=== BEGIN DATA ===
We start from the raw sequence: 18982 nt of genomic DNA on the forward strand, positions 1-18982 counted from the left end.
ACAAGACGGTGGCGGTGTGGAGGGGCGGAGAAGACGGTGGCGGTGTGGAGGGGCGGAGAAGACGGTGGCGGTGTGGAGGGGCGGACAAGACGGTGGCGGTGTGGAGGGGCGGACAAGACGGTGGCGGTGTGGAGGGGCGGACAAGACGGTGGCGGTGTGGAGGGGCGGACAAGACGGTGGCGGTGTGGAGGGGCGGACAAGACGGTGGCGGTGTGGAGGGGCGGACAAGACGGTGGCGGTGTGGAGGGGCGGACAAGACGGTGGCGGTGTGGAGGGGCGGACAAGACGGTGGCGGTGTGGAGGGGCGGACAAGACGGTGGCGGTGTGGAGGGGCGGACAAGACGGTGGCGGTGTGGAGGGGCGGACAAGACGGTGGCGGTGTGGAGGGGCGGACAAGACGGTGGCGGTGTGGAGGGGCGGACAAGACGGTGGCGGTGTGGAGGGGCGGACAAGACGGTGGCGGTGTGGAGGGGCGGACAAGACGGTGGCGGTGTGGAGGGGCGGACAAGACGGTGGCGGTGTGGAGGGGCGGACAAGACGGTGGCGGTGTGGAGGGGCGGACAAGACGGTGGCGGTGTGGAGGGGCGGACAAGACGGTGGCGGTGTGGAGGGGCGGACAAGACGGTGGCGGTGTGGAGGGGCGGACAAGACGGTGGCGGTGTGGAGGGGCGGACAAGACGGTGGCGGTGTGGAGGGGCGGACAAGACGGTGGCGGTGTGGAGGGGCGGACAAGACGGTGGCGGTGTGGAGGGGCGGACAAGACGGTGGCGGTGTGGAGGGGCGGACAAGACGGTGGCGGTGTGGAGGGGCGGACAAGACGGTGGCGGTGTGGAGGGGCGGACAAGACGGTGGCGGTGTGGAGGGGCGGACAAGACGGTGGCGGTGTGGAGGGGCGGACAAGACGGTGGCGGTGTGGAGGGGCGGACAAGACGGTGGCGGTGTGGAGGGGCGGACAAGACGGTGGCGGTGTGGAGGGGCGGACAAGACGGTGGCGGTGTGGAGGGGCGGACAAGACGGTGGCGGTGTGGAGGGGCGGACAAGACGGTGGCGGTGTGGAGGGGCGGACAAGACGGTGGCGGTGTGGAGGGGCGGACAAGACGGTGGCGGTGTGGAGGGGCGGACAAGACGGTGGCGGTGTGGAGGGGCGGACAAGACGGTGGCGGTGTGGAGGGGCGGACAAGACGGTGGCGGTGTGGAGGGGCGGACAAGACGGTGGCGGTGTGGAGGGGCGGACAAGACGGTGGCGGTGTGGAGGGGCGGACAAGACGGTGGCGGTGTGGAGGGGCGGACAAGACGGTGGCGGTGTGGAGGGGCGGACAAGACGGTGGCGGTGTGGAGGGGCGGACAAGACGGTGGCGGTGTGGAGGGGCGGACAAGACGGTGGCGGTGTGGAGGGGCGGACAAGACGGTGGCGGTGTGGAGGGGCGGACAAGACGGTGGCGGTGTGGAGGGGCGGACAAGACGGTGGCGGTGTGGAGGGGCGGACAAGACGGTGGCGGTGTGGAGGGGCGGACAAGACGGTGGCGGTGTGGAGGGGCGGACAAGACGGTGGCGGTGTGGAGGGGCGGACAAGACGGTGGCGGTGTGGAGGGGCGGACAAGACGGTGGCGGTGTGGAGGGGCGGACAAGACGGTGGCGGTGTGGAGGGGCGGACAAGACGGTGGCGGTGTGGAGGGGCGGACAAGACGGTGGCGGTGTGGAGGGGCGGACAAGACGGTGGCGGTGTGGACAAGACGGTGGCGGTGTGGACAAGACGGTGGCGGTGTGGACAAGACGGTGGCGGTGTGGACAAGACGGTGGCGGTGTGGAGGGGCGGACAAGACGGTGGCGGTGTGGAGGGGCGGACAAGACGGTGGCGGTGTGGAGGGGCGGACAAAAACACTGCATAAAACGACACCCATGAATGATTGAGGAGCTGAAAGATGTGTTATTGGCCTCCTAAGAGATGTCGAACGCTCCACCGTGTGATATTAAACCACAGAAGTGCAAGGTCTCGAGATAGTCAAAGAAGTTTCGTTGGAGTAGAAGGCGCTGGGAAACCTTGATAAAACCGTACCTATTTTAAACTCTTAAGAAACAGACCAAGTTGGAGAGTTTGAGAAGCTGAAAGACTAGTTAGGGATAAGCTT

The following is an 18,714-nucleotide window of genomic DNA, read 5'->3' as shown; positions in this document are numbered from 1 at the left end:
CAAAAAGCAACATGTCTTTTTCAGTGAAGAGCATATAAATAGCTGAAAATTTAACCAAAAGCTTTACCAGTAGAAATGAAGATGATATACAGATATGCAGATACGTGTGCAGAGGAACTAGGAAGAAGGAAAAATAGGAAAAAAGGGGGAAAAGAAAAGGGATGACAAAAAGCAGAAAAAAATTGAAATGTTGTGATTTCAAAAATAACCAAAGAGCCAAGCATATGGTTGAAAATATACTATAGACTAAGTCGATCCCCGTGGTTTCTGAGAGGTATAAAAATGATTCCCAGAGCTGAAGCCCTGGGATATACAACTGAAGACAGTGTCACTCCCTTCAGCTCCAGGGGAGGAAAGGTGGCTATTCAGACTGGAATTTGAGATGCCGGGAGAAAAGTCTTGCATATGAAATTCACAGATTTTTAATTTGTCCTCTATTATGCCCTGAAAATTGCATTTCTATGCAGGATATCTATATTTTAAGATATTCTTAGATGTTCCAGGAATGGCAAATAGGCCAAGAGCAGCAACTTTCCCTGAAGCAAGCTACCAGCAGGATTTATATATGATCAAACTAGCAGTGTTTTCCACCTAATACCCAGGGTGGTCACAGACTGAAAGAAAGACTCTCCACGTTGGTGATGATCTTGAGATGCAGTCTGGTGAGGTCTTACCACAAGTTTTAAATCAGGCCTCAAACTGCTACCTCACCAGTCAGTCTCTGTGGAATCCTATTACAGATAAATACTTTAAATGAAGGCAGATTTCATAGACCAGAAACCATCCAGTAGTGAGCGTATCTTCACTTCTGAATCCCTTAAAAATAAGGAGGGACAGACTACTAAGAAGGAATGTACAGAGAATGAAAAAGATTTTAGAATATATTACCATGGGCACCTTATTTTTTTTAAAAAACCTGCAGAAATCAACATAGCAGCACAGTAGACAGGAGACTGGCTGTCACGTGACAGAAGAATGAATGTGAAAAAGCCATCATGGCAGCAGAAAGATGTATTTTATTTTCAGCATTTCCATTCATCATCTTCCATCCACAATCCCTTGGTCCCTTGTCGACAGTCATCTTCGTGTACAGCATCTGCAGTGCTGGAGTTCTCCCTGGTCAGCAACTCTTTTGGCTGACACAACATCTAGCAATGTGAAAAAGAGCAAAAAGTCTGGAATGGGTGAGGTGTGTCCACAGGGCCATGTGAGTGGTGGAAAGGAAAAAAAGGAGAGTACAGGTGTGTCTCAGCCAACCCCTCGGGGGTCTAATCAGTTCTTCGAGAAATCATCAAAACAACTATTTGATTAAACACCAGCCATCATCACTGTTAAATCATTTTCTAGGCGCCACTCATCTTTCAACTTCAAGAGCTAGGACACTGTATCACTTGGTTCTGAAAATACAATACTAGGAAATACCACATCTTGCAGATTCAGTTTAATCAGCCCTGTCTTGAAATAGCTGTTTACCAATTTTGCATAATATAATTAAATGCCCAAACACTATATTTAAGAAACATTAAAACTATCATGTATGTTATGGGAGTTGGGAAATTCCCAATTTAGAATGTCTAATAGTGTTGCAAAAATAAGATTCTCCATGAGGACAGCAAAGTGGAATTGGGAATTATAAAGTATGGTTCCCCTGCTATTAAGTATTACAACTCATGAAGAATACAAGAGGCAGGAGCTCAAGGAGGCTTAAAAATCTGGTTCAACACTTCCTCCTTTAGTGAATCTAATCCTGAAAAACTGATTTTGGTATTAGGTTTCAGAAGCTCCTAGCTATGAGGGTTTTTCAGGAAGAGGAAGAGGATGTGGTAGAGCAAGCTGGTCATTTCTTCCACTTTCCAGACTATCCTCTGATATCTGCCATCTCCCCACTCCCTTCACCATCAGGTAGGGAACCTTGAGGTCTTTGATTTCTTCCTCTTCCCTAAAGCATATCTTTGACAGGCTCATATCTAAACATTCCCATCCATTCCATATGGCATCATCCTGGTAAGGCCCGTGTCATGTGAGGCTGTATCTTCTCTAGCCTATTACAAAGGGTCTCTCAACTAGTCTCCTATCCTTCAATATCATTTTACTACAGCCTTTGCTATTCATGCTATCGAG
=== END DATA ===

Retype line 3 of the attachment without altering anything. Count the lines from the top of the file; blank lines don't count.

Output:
The following is an 18,714-nucleotide window of genomic DNA, read 5'->3' as shown; positions in this document are numbered from 1 at the left end: